Strong said he is learning patience as a quarterback.
“I tend to want to go deep but I need to just take what the defense is giving me,” Strong said. “We need to move the ball methodically against them, one play at a time and just worry about getting the first down.”
Strong has passed for 1,428 yards this year with six touchdowns and seven interceptions in seven games. Fresno State quarterback Jorge Reyna has thrown for 2,242 yards, 11 touchdowns and nine interceptions in 10 games.
“Jorge is one of the best competitors I’ve ever been around,” said Tedford, who coached Aaron Rodgers and Kyle Boller as Cal’s head coach, Trent Dilfer and Billy Volek as a Fresno State assistant and Joey Harrington and Akili Smith as an Oregon assistant.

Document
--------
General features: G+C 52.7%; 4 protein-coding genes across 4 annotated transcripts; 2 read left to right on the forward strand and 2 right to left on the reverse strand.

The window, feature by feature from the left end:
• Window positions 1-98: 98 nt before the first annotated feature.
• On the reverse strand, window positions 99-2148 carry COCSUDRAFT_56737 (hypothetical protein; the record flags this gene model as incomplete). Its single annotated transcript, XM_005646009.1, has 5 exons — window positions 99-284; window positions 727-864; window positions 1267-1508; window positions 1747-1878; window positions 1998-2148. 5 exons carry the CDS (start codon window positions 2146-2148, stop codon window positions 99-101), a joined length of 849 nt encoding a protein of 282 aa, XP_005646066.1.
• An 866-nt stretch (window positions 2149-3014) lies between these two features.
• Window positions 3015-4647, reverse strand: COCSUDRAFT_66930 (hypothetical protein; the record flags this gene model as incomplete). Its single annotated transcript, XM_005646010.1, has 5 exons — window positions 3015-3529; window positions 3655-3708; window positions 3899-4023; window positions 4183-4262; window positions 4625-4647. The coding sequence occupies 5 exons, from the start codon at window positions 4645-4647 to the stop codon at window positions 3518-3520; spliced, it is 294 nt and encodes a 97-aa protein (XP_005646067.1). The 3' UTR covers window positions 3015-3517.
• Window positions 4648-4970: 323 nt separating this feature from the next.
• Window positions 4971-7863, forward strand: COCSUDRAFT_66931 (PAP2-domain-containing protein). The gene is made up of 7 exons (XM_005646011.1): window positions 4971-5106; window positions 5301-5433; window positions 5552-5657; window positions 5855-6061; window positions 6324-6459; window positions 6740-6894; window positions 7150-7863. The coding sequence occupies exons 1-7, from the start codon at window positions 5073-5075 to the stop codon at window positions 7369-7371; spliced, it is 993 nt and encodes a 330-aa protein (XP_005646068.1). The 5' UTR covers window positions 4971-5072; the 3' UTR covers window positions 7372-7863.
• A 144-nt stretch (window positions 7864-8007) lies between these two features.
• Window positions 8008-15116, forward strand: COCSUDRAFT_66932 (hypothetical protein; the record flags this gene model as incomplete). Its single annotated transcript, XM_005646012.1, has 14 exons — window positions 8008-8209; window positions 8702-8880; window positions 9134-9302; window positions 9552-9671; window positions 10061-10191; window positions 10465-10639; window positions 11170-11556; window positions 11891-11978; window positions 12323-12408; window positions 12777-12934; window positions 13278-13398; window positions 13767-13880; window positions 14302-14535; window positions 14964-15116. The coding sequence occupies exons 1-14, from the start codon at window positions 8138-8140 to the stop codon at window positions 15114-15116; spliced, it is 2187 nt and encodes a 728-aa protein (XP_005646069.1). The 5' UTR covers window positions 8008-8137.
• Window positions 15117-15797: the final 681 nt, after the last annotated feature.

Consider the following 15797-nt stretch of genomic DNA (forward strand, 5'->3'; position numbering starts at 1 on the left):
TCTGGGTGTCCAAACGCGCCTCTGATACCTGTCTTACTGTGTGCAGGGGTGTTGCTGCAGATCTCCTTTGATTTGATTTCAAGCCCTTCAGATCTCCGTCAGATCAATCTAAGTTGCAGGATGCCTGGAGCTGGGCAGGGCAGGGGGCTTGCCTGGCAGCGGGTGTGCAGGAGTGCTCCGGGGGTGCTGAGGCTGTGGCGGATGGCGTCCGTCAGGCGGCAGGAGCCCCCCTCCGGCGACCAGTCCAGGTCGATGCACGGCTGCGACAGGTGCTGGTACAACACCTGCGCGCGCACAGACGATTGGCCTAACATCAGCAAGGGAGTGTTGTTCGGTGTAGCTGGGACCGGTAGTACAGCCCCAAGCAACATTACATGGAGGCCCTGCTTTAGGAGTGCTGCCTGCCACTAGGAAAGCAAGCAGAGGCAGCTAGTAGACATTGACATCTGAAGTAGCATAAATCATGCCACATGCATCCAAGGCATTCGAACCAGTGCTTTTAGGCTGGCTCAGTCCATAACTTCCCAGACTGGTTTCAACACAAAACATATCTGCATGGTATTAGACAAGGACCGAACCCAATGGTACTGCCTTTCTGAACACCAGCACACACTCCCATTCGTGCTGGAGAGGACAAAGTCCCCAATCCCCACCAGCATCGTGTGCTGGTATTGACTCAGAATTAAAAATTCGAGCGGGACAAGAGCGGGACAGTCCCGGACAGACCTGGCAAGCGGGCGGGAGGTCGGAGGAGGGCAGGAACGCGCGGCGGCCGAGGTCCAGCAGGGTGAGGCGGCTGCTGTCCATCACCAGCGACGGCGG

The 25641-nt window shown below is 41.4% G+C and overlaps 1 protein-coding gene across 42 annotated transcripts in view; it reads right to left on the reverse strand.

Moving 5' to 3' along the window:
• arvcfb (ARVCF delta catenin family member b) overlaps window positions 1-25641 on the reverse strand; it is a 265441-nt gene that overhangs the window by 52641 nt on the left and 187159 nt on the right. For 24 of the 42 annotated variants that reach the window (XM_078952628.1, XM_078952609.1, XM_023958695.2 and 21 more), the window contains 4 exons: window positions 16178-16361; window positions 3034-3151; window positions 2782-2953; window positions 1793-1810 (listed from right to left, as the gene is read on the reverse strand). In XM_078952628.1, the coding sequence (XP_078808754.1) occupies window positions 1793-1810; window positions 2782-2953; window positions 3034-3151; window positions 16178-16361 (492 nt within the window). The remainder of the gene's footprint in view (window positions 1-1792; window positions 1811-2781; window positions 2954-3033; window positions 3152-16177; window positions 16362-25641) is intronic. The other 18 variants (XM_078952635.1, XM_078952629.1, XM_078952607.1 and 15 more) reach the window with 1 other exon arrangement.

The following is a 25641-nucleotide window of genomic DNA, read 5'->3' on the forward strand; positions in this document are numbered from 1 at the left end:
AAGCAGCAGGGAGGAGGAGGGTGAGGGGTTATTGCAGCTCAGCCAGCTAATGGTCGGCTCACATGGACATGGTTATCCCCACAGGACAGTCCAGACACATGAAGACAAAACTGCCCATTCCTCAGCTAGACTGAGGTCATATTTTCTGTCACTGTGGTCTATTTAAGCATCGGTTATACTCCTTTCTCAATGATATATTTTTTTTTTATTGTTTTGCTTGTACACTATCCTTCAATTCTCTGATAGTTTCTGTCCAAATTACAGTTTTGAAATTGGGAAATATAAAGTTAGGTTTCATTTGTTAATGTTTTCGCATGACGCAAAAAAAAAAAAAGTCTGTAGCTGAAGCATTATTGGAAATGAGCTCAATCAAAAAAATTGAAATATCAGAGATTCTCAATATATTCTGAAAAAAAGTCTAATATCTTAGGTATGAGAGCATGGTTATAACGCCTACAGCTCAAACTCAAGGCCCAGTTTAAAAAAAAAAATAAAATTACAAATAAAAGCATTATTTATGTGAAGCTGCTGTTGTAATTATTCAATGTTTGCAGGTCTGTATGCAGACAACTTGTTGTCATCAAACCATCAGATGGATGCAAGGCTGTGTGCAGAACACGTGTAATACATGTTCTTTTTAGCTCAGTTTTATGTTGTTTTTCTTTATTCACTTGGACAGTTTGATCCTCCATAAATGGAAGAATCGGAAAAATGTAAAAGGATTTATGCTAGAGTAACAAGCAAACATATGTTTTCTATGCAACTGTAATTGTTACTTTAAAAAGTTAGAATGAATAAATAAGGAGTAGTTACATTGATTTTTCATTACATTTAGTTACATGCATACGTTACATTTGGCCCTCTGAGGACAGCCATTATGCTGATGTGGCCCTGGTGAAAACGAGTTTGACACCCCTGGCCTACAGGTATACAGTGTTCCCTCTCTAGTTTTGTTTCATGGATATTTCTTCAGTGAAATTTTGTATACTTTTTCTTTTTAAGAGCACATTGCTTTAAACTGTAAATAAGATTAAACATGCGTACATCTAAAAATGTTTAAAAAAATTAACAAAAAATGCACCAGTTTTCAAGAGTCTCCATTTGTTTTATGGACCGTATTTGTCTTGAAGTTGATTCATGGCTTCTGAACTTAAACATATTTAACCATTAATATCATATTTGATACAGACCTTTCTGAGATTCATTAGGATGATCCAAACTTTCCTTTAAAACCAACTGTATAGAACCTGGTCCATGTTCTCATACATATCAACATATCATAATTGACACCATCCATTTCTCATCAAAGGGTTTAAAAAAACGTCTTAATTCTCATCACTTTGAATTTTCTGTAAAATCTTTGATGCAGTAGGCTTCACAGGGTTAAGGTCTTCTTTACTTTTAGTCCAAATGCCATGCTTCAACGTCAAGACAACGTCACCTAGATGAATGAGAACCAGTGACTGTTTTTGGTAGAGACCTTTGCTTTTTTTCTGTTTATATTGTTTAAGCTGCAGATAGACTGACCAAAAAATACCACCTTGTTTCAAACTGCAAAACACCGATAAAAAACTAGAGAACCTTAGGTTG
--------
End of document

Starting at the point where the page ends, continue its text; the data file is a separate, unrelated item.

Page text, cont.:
“The way he’s taken the team on his shoulders, the way he makes plays with his legs, he’s just a solid competitor,” said Tedford of Reyna. “He takes losses hard. He takes them personal. He’s just a tough kid.”
“Their quarterback is very mobile,” said Hammond, who is from Yerington. “He’s a slippery guy.”
“He (Reyna) is very athletic and can give you problems with his feet and his arm,” Norvell said. “They have shown the ability to put points on the board.”
Norvell likes where his team is at right now.
“I’m excited to see us play,” Norvell said. “We’re fresh. We’re excited. Our teams knows what it needs to do to win the game.”